Later, she amended her statement.
“Biting. Not humping. The pit bull. Though both would be distracting.”
Her point was well made, and she was (of course) absolutely correct.
By the time I step out onto the stage of the Surgeon’s Hall, on Friday August 1, with a live audience (I hope!) occupying some or all of those fifty-one seats, I will have plenty of other elements to be retching with.
1. Jet lag.
2. An international audience who may or may not struggle with some of what I’m talking about in the show.
3. Unknown and unpredictable conditions in the theater (which is normally a conference room, not a theater at all).
4. A ridiculously small (15 feet wide by 6 feet deep) stage.
5. And a no-doubt considerable overflow of excitement, nerves, and other forms of intense emotion (after all, I have been working for over five years to make this happen and, including the direct contributions of the current Team Wretch and all previous participants in TW, arriving on stage in Edinburgh will mark one of the biggest milestones of my life), which could make things interesting.
So, as I step out tonight into the 6X15 rectangle Robin and Andy have taped onto the wooden stage floor of Cinnabar Theater, and as I begin what will be the final local performance for quite a while, I know that ‘Wretch’ is now as ‘road ready’ and ‘drunken/wedgie/pit bull proof’ as it is going to be.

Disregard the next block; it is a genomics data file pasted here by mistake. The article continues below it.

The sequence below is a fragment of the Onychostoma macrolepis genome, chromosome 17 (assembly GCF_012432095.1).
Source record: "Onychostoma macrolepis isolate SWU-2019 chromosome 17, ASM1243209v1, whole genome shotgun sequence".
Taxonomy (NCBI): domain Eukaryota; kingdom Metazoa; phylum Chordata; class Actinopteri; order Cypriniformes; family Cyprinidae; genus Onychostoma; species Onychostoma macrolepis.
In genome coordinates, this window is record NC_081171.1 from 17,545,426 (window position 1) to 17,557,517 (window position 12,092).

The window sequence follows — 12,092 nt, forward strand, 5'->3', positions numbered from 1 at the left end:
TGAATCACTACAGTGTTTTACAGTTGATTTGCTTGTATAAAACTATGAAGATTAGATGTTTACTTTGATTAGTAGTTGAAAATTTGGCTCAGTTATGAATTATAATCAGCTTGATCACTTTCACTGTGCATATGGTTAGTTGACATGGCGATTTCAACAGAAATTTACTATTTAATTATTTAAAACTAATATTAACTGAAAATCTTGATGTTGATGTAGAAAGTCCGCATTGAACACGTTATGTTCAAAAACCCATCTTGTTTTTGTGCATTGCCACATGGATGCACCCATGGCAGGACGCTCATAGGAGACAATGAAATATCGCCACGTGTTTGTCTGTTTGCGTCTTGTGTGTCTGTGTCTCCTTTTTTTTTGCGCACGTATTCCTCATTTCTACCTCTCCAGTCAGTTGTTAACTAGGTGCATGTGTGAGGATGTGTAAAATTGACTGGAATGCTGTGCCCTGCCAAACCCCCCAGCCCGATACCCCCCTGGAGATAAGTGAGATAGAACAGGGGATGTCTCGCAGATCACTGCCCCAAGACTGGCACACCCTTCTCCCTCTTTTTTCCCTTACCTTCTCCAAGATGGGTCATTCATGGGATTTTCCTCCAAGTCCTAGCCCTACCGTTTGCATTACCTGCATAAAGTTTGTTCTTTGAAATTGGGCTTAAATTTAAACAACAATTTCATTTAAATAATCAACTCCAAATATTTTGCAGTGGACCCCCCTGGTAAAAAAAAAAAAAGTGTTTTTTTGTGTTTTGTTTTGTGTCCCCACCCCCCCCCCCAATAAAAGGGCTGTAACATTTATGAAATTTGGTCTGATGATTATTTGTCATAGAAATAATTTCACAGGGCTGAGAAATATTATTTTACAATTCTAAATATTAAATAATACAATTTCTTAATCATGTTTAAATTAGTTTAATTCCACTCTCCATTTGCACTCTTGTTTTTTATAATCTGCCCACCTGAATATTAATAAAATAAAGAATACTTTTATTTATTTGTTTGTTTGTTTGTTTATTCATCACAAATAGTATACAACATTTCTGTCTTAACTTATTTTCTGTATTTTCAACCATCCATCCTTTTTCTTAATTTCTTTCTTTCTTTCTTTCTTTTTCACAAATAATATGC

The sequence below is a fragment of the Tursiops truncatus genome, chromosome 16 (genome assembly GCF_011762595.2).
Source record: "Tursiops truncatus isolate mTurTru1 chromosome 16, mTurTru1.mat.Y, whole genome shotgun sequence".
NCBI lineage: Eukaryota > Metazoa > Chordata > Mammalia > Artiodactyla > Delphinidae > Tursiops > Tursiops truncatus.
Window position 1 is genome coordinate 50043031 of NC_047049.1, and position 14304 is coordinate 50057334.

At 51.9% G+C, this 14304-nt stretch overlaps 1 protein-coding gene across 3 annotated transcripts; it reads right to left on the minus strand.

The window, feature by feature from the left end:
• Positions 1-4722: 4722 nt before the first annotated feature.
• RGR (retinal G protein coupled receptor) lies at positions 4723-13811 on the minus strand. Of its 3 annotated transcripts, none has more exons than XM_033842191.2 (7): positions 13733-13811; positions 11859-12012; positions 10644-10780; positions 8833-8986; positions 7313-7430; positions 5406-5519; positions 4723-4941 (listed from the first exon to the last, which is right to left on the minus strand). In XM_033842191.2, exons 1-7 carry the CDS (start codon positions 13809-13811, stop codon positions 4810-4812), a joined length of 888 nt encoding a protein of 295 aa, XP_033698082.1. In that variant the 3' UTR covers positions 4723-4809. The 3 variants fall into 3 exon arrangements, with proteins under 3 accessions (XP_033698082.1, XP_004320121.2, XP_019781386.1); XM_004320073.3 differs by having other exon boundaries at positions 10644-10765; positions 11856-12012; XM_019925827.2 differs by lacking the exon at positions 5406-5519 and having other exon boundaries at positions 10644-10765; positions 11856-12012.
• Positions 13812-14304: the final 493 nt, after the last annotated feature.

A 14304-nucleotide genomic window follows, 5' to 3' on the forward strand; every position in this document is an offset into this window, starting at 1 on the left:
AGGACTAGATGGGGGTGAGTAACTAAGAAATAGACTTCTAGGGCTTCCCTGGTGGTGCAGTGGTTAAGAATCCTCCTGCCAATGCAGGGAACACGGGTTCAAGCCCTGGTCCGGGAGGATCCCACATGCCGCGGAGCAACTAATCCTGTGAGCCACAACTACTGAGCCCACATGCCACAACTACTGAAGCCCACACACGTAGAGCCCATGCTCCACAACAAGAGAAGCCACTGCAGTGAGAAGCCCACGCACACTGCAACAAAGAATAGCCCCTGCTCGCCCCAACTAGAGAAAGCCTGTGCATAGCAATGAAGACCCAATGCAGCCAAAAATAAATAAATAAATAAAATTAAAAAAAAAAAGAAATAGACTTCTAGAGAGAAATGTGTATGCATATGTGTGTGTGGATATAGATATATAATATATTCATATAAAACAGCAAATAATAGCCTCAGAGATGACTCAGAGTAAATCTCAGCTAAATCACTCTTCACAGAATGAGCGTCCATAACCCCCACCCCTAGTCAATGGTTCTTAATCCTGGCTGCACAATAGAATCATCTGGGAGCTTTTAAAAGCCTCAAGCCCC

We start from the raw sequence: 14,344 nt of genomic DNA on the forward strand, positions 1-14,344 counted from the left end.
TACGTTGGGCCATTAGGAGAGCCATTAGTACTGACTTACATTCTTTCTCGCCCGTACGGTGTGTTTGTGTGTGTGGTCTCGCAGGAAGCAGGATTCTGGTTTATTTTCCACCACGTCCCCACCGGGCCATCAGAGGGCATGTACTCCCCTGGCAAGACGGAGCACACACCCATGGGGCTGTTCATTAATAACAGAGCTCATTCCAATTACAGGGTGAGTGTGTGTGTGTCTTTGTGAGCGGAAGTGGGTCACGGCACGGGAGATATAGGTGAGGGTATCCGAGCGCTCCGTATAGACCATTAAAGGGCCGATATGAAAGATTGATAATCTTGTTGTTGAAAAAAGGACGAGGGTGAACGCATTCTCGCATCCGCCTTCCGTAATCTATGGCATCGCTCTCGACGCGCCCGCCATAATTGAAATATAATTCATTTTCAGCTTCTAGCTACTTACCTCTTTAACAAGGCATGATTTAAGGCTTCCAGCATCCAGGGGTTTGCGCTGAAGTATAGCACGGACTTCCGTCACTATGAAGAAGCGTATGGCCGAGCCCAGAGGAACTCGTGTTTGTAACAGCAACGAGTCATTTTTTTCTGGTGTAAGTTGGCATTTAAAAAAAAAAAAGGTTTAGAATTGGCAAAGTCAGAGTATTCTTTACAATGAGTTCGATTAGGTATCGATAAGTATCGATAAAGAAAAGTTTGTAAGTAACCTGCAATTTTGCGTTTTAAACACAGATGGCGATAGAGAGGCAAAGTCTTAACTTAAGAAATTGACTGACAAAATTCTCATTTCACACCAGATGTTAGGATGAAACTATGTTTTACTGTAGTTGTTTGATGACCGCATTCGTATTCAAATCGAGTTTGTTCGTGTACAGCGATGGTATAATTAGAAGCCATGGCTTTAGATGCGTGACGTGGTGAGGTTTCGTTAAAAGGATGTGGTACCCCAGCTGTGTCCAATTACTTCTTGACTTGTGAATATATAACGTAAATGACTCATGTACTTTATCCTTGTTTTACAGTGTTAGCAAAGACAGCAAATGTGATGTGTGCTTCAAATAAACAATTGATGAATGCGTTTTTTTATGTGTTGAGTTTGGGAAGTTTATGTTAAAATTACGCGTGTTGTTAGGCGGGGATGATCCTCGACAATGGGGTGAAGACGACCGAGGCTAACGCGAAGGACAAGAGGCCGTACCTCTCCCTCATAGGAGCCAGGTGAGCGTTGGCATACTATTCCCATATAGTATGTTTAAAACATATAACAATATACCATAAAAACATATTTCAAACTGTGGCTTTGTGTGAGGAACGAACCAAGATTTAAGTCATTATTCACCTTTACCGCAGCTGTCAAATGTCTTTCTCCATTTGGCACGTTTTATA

Based on last night’s performance, I would say that, if the reaction of my audience is any indication, then yes . . . I am ready.
And I feel it, too.
After all these years, and the last several months of hard work on many people’s part, I am finally ready (and this weird little, deeply personal show is ready) for the Edinburgh Fringe Festival.
And now the question is . . . is Edinburgh ready for us?


Catching Up on the last Couple of Months

WLM - david at cinnabar

Woah! Really? It’s been over two months since I wrote about performing ‘Wretch’ at Foundry Nights in Berkeley? Seriously, since then, everything has been a bit of a blur. And now, as we get ready to put ‘Wretch’ on stage two more times in the Bay Area before boarding the plane (on Monday!), we’ve somehow arrived at the stepping-off point for our trip to the Edinburgh Fringe Festival.

Since May, the California contingent of Team Wretch (Sheri Lee Miller, Robin DeLuca, Susan Panttaja and Andy Templeton) have all been working hard to 1. Rehearse the show 2. fundraise! 3. nail down travel plans 4. rehearse the show 5. make cuts and alterations in the script to get it down to under 75 minutes 6. perform the gradually tightening, shrinking, improving show before live audiences (which we’ve done half-a-dozen times since may, not including this weekend’s performances 7. prepare marketing materials for Edinburgh 8. arrange insurance, music licensing, printing of flyers, etc. in Edinburgh 9. rehearse the show, and 10. rehearse the show.

The trickiest parts of performing at the Fringe are needing to get the show down to under that 75 minute limit, and knowing that my stage in Edinburgh is only fifteen feet wide and six feet deep. This is why, for everyone coming to see these last two ‘Bon Voyage’ performances at Cinnabar, I will be performing the show inside a taped-off rectangle the exact dimensions of the stage at the Surgeon’s Hall in Edinburgh. Just so I have lots of practice working inside those limits.

In addition to maintaining this blog over the next several weeks, offering photos and updates about our adventures in international theater performance, Team Wretch will me tweeting and face booking, so do check in from time to time to see how we’re doing.

Thanks for all the support so many of you have offered!